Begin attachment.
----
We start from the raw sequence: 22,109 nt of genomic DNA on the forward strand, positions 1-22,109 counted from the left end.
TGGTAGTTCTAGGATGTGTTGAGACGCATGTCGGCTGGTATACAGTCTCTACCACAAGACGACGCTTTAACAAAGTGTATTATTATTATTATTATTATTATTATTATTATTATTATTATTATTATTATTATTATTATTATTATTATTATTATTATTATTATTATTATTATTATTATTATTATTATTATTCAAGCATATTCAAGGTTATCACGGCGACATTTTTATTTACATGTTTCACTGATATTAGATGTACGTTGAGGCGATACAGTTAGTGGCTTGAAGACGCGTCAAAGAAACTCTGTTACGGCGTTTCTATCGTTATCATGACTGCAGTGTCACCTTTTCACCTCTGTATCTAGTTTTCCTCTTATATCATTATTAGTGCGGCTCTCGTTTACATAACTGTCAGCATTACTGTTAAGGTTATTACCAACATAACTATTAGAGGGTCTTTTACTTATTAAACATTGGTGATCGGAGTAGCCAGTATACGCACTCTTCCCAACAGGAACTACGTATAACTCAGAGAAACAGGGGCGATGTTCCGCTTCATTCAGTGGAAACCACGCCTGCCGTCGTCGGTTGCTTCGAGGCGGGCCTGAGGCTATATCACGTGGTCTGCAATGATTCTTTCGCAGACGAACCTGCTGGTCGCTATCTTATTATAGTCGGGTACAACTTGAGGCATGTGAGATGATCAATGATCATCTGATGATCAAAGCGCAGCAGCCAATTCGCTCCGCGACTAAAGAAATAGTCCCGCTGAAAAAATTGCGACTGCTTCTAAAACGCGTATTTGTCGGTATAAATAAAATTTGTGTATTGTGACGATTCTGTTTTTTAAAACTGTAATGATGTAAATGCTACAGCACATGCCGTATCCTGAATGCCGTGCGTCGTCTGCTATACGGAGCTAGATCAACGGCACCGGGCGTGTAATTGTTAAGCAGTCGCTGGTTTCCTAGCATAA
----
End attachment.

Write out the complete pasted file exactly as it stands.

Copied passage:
We start from the raw sequence: 22,109 nt of genomic DNA on the forward strand, positions 1-22,109 counted from the left end.
TGGTAGTTCTAGGATGTGTTGAGACGCATGTCGGCTGGTATACAGTCTCTACCACAAGACGACGCTTTAACAAAGTGTATTATTATTATTATTATTATTATTATTATTATTATTATTATTATTATTATTATTATTATTATTATTATTATTATTATTATTATTATTATTATTATTATTATTATTATTATTCAAGCATATTCAAGGTTATCACGGCGACATTTTTATTTACATGTTTCACTGATATTAGATGTACGTTGAGGCGATACAGTTAGTGGCTTGAAGACGCGTCAAAGAAACTCTGTTACGGCGTTTCTATCGTTATCATGACTGCAGTGTCACCTTTTCACCTCTGTATCTAGTTTTCCTCTTATATCATTATTAGTGCGGCTCTCGTTTACATAACTGTCAGCATTACTGTTAAGGTTATTACCAACATAACTATTAGAGGGTCTTTTACTTATTAAACATTGGTGATCGGAGTAGCCAGTATACGCACTCTTCCCAACAGGAACTACGTATAACTCAGAGAAACAGGGGCGATGTTCCGCTTCATTCAGTGGAAACCACGCCTGCCGTCGTCGGTTGCTTCGAGGCGGGCCTGAGGCTATATCACGTGGTCTGCAATGATTCTTTCGCAGACGAACCTGCTGGTCGCTATCTTATTATAGTCGGGTACAACTTGAGGCATGTGAGATGATCAATGATCATCTGATGATCAAAGCGCAGCAGCCAATTCGCTCCGCGACTAAAGAAATAGTCCCGCTGAAAAAATTGCGACTGCTTCTAAAACGCGTATTTGTCGGTATAAATAAAATTTGTGTATTGTGACGATTCTGTTTTTTAAAACTGTAATGATGTAAATGCTACAGCACATGCCGTATCCTGAATGCCGTGCGTCGTCTGCTATACGGAGCTAGATCAACGGCACCGGGCGTGTAATTGTTAAGCAGTCGCTGGTTTCCTAGCATAA